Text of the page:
... a sweet-voiced maiden ...
—Sappho, fragment 153, loose translation/interpretation by Michael R. Burch

I have the most childlike heart ...
—Sappho, fragment 120, loose translation/interpretation by Michael R. Burch

There was no dance,
no sacred dalliance,
from which we were absent.
—Sappho, fragment 19, loose translation/interpretation by Michael R. Burch

I love the sensual
as I love the sun’s ecstatic brilliance.
—Sappho, fragment 9, loose translation/interpretation by Michael R. Burch

I love the sensual
as I love the sun’s splendor.
—Sappho, fragment 9, loose translation/interpretation by Michael R. Burch

You anointed yourself
with most exquisite perfume.
—Sappho, fragment 19, loose translation/interpretation by Michael R. Burch

Awed by the moon’s splendor,
stars covered their undistinguished faces.
Even so, we.
—Sappho, fragment 34, loose translation/interpretation by Michael R. Burch

Sappho, fragment 138, loose translations/interpretations by Michael R. Burch

1.
Darling, let me see your face;
unleash your eyes' grace.

2.
Turn to me, favor me
with your eyes' indulgence.

3.
Look me in the face,
           smile,
reveal your eyes' grace ...

4.
Turn to me,
favor me
with your eyes’ indulgence

Those I most charm
do me the most harm.
—Sappho, fragment 12, loose translation/interpretation by Michael R. Burch

Those I charm the most
do me the most harm.
—Sappho, fragment 12, loose translation/interpretation by Michael R. Burch

Midnight.
The hours drone on
as I moan here, alone.
—Sappho, fragment 52, loose translation/interpretation by Michael R. Burch

Once again I dive into this fathomless ocean,
intoxicated by lust.
—Sappho, after Anacreon, loose translation/interpretation by Michael R. Burch

Did this epigram perhaps inspire the legend that Sappho leapt into the sea to her doom, over her despair for her love for the ferryman Phaon? See the following poem ...

The Legend of Sappho and Phaon, after Menander
loose translation/interpretation by Michael R. Burch

Some say Sappho was an ardent maiden
goaded by wild emotion
to fling herself from the white-frothed rocks of Leukas
into this raging ocean
for love of Phaon ...

but others reject that premise
and say it was Aphrodite, for love of Adonis.

In Menander's play The Leukadia he refers to a legend that Sappho flung herself from the White Rock of Leukas in pursuit of Phaon. We owe the preservation of those verses to Strabo, who cited them. Phaon appears in works by Ovid, Lucian and Aelian. He is also mentioned by Plautus in Miles Gloriosus as being one of only two men in the whole world, who "ever had the luck to be so passionately loved by a woman."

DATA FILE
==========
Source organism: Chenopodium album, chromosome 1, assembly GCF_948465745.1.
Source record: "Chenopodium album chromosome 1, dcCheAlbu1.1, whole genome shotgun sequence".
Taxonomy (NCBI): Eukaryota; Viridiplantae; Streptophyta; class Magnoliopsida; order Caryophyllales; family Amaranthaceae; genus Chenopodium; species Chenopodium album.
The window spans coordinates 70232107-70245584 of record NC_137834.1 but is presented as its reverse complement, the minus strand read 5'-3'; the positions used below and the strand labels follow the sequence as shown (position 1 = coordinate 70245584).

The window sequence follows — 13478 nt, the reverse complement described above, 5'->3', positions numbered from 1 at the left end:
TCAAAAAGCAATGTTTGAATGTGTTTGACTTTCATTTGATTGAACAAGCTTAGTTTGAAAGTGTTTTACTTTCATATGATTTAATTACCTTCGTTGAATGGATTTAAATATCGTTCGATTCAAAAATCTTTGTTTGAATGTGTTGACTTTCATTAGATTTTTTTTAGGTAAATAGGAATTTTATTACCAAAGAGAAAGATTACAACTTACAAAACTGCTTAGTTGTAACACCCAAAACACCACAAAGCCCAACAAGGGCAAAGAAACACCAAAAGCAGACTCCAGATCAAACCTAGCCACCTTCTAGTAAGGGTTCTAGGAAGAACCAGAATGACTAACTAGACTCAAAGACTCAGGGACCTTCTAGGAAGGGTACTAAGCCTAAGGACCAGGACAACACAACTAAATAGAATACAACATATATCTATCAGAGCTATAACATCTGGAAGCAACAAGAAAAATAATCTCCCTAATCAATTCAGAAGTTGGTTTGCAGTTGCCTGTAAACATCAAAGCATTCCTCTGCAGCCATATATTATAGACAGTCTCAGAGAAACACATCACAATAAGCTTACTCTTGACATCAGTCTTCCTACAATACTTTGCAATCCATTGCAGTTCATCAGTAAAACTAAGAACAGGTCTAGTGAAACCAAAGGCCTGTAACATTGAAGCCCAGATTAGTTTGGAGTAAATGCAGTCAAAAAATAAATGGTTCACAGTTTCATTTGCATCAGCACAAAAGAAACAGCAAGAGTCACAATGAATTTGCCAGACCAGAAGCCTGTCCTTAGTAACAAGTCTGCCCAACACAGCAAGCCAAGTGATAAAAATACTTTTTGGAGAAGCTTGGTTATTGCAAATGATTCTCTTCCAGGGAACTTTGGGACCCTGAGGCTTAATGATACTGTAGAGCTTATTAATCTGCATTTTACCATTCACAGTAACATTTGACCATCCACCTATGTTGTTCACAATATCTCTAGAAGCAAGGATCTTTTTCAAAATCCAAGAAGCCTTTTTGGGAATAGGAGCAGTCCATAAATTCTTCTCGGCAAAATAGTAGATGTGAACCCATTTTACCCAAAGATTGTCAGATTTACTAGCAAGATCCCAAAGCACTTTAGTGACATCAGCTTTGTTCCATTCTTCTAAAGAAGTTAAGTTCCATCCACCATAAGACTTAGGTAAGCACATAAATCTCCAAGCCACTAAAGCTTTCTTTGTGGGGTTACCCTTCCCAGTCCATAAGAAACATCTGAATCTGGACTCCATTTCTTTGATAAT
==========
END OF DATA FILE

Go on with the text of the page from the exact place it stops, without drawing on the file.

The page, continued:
Sappho, fragment 24, loose translations/interpretations by Michael R. Burch

1a.
Dear, don't you remember how, in days long gone,
we did such things, being young?

1b.
Dear, don't you remember, in days long gone,
how we did such things, being young?

2.
Don't you remember, in days bygone,
how we did such things, being young?

3.
Remember? In our youth
we too did such reckless things.

Sappho, fragment 154, loose translations/interpretations by Michael R. Burch

1.
The moon rose and we women
thronged it like an altar.

2.
Maidens throng
at the altar of Love
all night long.


Even as their hearts froze,
their feathers molted.
—Sappho, fragment 42, loose translation/interpretation by Michael R. Burch

Your voice beguiles me.
Your laughter lifts my heart’s wings.
If I listen to you, even for a moment, I am left speechless.
—Sappho, fragment 31, loose translation/interpretation by Michael R. Burch

Sappho, fragment 57
loose translation/interpretation by Michael R. Burch

1a.
That country ***** bewitches your heart?
Hell, her most beguiling art's
hiking her dress
to ****** you with her ankles' nakedness!

1b.
That country ***** bewitches your heart?
Hell, her most beguiling art
is hiking her dress
to reveal her ankles' nakedness!

2.
That hayseed ****
bewitches your heart?
Hell, her most beguiling art's
hiking her dress
to ****** you with her ankles' nakedness!

3.
That rustic girl bewitches your heart?
Hell, her most beguiling art's
hiking the hem of her dress
to ****** you with her ankles' nakedness!

Keywords/Tags: Sappho, ******, Greek, translation, epigram, epigrams, love, ***, desire, passion, lust
Chris Saitta Jan 2023
She kisses like the reading of an ancient poem
With lips clouded by their own sighs,
So too with all her mock moons, paraselenae,
Obnubilations over her luminous mind,
Her last desperate pulchritude of night,
Chaste labors of assembling unspoiled dew:
Just crumbs of breath at the Greek feast of wind,
New sun pouring in to the clay flowers of our lungs.
“Obnubilation” means to cover with clouds
“Paraselene” is a mock moon like a sun dog
Mrs Timetable Nov 2022
Watching you wait
Tanned from the sun
Your glistening glow
On your week grown dark shadow
In your hot white shirt
Almost too hot to touch
Sitting on a Santorini wall
Your piercing dark features
Looking for me
Waiting for me
While I watch you
An image of my thoughts
Chris Saitta Oct 2022
A knife cuts clean the jugular of Greece,
Sun-shattered Autumn spurts in breezes,
Her face falls like crumpled sails of the trireme
~This is the sound of sinking clouds, mammatus~
The slow tottering head sinks into itself,
The arm of once-command lies lengthwise
Next to the sea, as waves erase all her form,
And the drear and maddened moon in its cage of stars.